There are some luxury apartments not far from my office with about five floors to each building. Not long ago, I looked up from my computer where I was writing and spied a small child playing in a window high on the fourth floor. The youngster wasn’t simply gazing out of it but had her whole body dangerously inside the frame.
Alarmed that she might plummet to her death at any minute, I rushed outside and hurried toward the building, waving my arms and shouting, “Sweetheart, go back! Go back! Go back!” When she didn’t heed my warnings, I alerted a young couple standing nearby of her peril. They quickly made their way beneath the window to spot what was happening. When they could see the child clearly, they sought to allay my fears by telling me that there was a screen in the window. I suppose realizing the commotion was about her, the child moved away at that point, and the danger seemed abated.
Later that evening I told my wife about what happened. Her response was dynamic. “Screen or no screen that child’s life was seriously in danger,” she protested. “Someone needs to speak to management about what happened!”
But I dropped the matter until a few days later I looked up from my computer to witness the same frightening scenario taking place again. This time I walked straight over to the apartment complex and firmly asked for the person in charge. He greeted me, and I swiftly escorted him outside and pointed out the problem.
I said to him, “Can you guarantee the screen in that window will keep that little girl from falling out?” He responded, “No, in fact, I don’t think that screen can protect her.” I replied, “Well, you better address this issue with the tenant in that particular apartment before that child’s blood is splattered on the sidewalk and onto your hands.”
Since that time I haven’t seen that precious little one playing in the window again.
This harrowing experience made me think of something I had once read by William Barclay in his book, Ethics in a Permissive Society. Barclay said:
“One of the outstanding features of the Jewish law [Old Testament law] is its stress on responsibility. A man is not only responsible for what he does; he is responsible for the wrong thing he might have prevented and the damage for which he is to blame because of his carelessness or thoughtlessness. If an ox gores someone, if the ox was not known to be dangerous, then the ox is killed and the owner goes free; but if it was known that the ox was dangerous, then not only is the ox killed, but its owner too is liable to the death penalty (Exodus 21:28-32). Palestinian houses were flat-roofed and the flat roof was often used as a place of rest and meditation. So it was laid down by the law that if a man built a house he must build a parapet round the roof, ‘that you may not bring the guilt of blood on your house, if anyone fall from it’ (Deuteronomy 22:8).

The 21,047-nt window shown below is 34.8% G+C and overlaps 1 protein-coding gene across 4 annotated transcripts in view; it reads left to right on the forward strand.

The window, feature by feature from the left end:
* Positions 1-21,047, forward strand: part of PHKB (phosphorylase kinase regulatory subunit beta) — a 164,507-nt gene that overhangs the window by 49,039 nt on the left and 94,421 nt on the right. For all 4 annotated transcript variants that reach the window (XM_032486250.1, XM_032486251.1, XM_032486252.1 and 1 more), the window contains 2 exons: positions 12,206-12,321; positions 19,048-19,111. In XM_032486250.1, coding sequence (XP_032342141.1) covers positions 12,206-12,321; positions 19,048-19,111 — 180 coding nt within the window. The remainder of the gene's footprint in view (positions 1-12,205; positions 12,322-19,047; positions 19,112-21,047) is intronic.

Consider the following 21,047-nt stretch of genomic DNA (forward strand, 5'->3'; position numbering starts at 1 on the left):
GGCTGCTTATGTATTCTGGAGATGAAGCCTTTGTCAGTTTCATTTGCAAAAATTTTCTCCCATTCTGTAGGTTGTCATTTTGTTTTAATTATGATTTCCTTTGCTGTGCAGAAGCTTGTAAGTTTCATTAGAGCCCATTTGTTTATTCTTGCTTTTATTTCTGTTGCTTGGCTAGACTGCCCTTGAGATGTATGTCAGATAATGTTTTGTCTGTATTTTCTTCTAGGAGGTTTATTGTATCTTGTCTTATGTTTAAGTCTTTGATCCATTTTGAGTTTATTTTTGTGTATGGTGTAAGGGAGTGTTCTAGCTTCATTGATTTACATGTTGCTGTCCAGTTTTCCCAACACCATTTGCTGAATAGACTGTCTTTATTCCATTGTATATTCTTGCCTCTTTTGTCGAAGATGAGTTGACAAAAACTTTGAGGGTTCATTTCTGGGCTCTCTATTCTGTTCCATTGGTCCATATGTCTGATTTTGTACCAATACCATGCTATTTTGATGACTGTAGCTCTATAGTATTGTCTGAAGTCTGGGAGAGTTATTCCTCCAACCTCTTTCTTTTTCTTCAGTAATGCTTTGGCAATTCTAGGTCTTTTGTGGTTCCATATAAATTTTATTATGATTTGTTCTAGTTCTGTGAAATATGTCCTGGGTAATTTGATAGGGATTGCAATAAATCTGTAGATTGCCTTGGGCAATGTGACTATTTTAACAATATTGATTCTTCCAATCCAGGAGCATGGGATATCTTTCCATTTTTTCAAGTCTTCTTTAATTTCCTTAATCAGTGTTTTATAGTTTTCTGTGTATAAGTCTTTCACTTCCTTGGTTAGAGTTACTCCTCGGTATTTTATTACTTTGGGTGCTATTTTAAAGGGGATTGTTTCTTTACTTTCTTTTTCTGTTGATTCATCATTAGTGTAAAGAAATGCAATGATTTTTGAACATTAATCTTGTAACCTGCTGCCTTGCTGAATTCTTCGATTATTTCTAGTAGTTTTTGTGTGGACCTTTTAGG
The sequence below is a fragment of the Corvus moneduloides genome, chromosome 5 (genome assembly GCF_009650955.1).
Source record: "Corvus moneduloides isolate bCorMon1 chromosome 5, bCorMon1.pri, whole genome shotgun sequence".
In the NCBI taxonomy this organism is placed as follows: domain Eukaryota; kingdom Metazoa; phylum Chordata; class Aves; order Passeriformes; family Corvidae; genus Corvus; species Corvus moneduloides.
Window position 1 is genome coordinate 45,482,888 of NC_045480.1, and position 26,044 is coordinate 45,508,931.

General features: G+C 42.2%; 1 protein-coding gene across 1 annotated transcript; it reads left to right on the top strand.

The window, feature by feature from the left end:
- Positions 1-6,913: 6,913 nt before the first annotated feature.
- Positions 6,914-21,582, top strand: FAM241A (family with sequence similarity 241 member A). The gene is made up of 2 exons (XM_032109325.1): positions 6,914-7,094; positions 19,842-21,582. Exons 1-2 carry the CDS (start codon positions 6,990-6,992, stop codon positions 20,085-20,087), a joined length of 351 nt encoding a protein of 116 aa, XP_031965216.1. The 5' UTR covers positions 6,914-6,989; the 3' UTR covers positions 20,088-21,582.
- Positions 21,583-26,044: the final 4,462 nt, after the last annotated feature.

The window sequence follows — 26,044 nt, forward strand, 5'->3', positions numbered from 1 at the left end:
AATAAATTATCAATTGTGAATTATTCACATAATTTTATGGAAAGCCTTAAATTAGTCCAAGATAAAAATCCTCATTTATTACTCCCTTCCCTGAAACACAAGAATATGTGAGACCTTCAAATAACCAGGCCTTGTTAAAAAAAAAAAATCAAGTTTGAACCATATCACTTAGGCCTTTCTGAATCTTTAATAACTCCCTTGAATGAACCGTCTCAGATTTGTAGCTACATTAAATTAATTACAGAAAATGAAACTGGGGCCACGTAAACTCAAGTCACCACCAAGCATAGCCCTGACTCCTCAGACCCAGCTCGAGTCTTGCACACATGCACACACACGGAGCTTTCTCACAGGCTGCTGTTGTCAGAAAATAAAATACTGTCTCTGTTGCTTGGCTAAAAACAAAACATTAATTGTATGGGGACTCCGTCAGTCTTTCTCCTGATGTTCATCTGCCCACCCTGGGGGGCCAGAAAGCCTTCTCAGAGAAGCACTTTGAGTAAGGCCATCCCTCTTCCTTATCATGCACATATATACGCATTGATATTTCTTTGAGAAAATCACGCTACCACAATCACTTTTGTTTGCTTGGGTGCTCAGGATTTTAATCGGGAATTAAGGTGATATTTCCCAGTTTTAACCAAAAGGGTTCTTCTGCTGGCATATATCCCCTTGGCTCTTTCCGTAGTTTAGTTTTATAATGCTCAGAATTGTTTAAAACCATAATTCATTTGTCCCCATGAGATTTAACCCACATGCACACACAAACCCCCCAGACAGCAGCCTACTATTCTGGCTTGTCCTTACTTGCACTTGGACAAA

“The Old Testament is sure that I am my brother’s keeper; it is quite sure that I am not only responsible for the harm I have done, but that I am equally responsible for the harm I could have prevented.”
The prophet Ezekiel spoke about this same principle but gave it an additional application. Speaking for the Lord as a prophet would, he declared, “When I say to a wicked person, ‘You will surely die,’ and you do not warn them or speak out to dissuade them from their evil ways in order to save their life, that wicked person will die for their sin, and I will hold you accountable for their blood” (Ezekiel 3:18).
Several years ago my wife and I visited Niagara Falls with some friends who didn’t live far from there. While we walked among the many tourists, one of our friends passed along a Gospel Tract to a man standing near her. The man looked at the Tract with disdain and then flung it back at our friend along with some strong language. I will never forget my friend’s response later. She sadly shrugged her shoulders and with disappointment said, “Well, his blood is not on my hands.”
These are dark days we are living in and are seemingly getting darker by the minute. Lives are at great risk. This is no time for Christians to be silent in word or good deeds. People desperately need to know Christ. They need to hear of His power to save from sin. They also need to be able to observe His transforming power in our own lives. Furthermore, they need to be warned of those matters that could cost them their health, their home, and their hope for a meaningful life. Salvation is not just for the soul, but for the whole man.
If Christians are silent, if we choose to treat our faith as though it were little more than fire insurance to save one’s soul from perdition, then we betray the Christ who sacrificed everything to redeem us. If we are unwilling to face the subtle as well as obvious intimidations of those who would silence us, if we confine our utterances or actions simply to that which garners the public’s favor, then we betray our calling to let God speak through us. Moreover, we will have blood on our hands.
We have to point out that child hazardously playing in the high window.